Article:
NArFU student dorms receive new heating system as part of international project

NArFU student dorms receive new heating system as part of international project

NArFU student dorms have been chosen by FAMARB: Facility Management of Residential Buildings in Barents region – a Kolarctic-funded project that seeks to enhance the interaction between industrial sectors and academic and research communities in Scandinavia and Northern Russia for better constructional technologies and life support systems – as a demo site for showcasing and testing of advanced HVAC technologies.

“Reconstruction works have been recently completed on the heating system of the students’ hostel. A total of four different radiator designs have been selected for installation in the dorms – bimetallic, cast-iron, aluminum and steel radiators. All of them are in place and connected to newly installed supply lines running from the distribution standpipe. Each radiator is installed with a control system with programmable thermostat by Danfoss Eco to enable remote operation, from a smart phone or computer. There are also adjustable heating modes to ensure energy-saving,” said Pavel Maryandyshev, Director of NArFU Higher School of Power Engineering, Oil and Gas.

The next step is experiment and test, using programmable devices, to see which of the designs outperforms its counterparts in terms of price-to-quality-to-energy efficiency ratio.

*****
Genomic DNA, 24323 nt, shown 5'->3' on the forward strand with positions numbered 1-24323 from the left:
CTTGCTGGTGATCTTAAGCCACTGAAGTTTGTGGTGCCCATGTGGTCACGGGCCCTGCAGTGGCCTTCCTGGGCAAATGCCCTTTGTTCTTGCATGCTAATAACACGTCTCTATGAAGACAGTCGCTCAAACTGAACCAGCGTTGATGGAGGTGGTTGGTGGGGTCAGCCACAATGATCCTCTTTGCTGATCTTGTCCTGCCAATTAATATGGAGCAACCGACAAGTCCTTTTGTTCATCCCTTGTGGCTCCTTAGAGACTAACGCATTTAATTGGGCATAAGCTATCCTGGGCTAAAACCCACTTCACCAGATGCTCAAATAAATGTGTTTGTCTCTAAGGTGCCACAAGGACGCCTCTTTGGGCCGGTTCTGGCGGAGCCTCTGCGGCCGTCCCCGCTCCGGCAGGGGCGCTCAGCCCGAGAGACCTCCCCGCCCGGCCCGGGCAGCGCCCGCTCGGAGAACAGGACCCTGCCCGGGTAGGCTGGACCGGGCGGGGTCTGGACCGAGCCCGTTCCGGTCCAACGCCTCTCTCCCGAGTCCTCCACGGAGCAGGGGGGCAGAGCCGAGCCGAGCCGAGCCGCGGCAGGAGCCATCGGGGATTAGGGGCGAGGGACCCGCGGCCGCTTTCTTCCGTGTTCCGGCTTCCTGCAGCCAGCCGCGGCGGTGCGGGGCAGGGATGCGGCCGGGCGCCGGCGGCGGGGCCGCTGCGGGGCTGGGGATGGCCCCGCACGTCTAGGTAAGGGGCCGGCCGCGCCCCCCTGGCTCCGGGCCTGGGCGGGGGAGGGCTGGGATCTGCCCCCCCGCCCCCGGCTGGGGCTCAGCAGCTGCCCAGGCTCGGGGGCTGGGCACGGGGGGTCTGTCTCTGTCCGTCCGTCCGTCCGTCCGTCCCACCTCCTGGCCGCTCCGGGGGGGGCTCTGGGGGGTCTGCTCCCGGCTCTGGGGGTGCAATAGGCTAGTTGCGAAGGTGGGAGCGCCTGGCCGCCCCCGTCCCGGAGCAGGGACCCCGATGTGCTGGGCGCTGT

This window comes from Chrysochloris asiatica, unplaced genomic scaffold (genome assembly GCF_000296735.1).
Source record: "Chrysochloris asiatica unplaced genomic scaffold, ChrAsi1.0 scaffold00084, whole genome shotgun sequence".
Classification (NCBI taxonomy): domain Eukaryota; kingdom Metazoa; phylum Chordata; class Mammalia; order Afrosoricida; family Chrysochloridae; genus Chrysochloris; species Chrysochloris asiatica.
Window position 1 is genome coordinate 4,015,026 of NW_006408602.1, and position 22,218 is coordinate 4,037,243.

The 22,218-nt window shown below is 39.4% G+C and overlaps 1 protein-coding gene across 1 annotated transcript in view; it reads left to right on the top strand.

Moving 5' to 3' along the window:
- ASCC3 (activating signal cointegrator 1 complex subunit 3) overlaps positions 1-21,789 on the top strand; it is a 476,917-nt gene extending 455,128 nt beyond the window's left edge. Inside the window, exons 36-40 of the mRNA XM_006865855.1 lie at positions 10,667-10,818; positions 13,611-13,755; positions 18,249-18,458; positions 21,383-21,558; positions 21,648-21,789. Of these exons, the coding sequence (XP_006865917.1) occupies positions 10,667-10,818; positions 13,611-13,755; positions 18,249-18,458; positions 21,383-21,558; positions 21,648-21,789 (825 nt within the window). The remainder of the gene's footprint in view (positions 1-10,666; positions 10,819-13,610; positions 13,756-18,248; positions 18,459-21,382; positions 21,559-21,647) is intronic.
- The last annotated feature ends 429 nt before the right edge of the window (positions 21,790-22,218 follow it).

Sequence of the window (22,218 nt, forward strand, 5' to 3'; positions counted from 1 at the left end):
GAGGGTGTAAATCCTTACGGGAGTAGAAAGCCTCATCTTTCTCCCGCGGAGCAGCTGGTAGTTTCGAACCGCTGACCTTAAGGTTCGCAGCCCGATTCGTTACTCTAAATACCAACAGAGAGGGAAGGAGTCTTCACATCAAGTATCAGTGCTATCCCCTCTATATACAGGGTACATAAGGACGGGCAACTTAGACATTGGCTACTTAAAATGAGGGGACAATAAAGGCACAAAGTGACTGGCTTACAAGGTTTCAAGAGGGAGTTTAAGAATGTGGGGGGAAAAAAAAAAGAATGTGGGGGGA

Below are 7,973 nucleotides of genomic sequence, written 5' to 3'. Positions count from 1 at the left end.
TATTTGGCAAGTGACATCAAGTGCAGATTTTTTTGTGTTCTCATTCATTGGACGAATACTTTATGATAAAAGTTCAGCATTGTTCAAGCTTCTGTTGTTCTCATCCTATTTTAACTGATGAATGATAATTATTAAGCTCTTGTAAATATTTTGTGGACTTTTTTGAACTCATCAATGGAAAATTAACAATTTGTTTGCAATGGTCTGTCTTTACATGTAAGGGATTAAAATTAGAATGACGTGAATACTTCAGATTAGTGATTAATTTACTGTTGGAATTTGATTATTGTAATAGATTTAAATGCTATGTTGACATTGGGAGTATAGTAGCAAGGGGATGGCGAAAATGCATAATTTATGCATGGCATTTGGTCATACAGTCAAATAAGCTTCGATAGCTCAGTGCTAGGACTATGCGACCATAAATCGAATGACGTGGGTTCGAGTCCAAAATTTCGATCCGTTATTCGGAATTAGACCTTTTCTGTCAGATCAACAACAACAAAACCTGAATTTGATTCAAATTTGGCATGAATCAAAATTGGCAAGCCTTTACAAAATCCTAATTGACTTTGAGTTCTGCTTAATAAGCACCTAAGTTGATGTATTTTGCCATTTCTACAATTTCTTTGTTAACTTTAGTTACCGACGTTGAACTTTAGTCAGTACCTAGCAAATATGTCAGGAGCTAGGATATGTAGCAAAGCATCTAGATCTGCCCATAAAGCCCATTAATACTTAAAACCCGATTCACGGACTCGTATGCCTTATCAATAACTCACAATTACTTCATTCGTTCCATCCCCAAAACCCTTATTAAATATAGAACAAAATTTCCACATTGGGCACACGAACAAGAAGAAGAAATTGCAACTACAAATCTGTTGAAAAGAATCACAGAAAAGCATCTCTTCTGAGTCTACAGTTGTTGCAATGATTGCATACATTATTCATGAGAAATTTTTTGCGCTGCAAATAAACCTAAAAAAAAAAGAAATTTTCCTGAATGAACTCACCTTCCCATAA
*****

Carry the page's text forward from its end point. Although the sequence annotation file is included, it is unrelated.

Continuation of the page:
“Also, the dorms will receive, later in October, new window units with frames of PVC and wood, and suspended facades that use different types of insulation. All this is expected to produce a cumulative effect for better indoor climate in the dorms. The Higher School of Engineering is currently monitoring such essential parameters are temperature, humidity, air velocity and gas composition (CO, CO2, organic impurities),” said associate professor Maria Frolova of NArFU Department of Composite Materials and Environmental Engineering.

In monitoring the essential indoor parameters, the team of Higher School of Engineering is assisted by sensors (air temperature, humidity, pressure) and a stationary device that measures carbon dioxide content in the air. The measurements are needed to identify which radiator design fits best the comfort standards in the dorms.

This research will yield its first results in the end of this year. In its next stage, FAMARB will be installing a new ventilation system.


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